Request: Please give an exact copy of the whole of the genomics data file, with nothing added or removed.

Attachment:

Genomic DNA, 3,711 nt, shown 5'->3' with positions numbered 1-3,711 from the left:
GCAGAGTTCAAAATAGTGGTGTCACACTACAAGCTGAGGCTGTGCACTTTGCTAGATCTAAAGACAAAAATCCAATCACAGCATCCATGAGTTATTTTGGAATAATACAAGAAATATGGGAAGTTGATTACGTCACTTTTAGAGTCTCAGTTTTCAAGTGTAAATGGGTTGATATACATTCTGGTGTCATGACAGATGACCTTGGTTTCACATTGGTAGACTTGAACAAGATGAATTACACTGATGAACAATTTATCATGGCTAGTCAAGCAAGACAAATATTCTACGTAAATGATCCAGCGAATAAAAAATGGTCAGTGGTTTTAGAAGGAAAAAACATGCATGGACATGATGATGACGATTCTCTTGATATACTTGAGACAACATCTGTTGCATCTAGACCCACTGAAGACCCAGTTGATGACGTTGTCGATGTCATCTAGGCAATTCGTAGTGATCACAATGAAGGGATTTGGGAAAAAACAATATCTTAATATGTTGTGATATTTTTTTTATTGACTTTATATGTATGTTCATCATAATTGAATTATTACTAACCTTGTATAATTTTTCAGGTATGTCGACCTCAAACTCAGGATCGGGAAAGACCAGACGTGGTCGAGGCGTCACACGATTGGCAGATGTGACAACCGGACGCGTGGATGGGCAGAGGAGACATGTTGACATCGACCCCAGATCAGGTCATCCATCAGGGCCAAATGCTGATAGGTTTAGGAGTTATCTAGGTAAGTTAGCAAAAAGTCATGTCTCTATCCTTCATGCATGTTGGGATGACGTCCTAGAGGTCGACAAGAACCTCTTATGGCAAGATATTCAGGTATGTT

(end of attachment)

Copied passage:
Genomic DNA, 3,711 nt, shown 5'->3' with positions numbered 1-3,711 from the left:
GCAGAGTTCAAAATAGTGGTGTCACACTACAAGCTGAGGCTGTGCACTTTGCTAGATCTAAAGACAAAAATCCAATCACAGCATCCATGAGTTATTTTGGAATAATACAAGAAATATGGGAAGTTGATTACGTCACTTTTAGAGTCTCAGTTTTCAAGTGTAAATGGGTTGATATACATTCTGGTGTCATGACAGATGACCTTGGTTTCACATTGGTAGACTTGAACAAGATGAATTACACTGATGAACAATTTATCATGGCTAGTCAAGCAAGACAAATATTCTACGTAAATGATCCAGCGAATAAAAAATGGTCAGTGGTTTTAGAAGGAAAAAACATGCATGGACATGATGATGACGATTCTCTTGATATACTTGAGACAACATCTGTTGCATCTAGACCCACTGAAGACCCAGTTGATGACGTTGTCGATGTCATCTAGGCAATTCGTAGTGATCACAATGAAGGGATTTGGGAAAAAACAATATCTTAATATGTTGTGATATTTTTTTTATTGACTTTATATGTATGTTCATCATAATTGAATTATTACTAACCTTGTATAATTTTTCAGGTATGTCGACCTCAAACTCAGGATCGGGAAAGACCAGACGTGGTCGAGGCGTCACACGATTGGCAGATGTGACAACCGGACGCGTGGATGGGCAGAGGAGACATGTTGACATCGACCCCAGATCAGGTCATCCATCAGGGCCAAATGCTGATAGGTTTAGGAGTTATCTAGGTAAGTTAGCAAAAAGTCATGTCTCTATCCTTCATGCATGTTGGGATGACGTCCTAGAGGTCGACAAGAACCTCTTATGGCAAGATATTCAGGTATGTT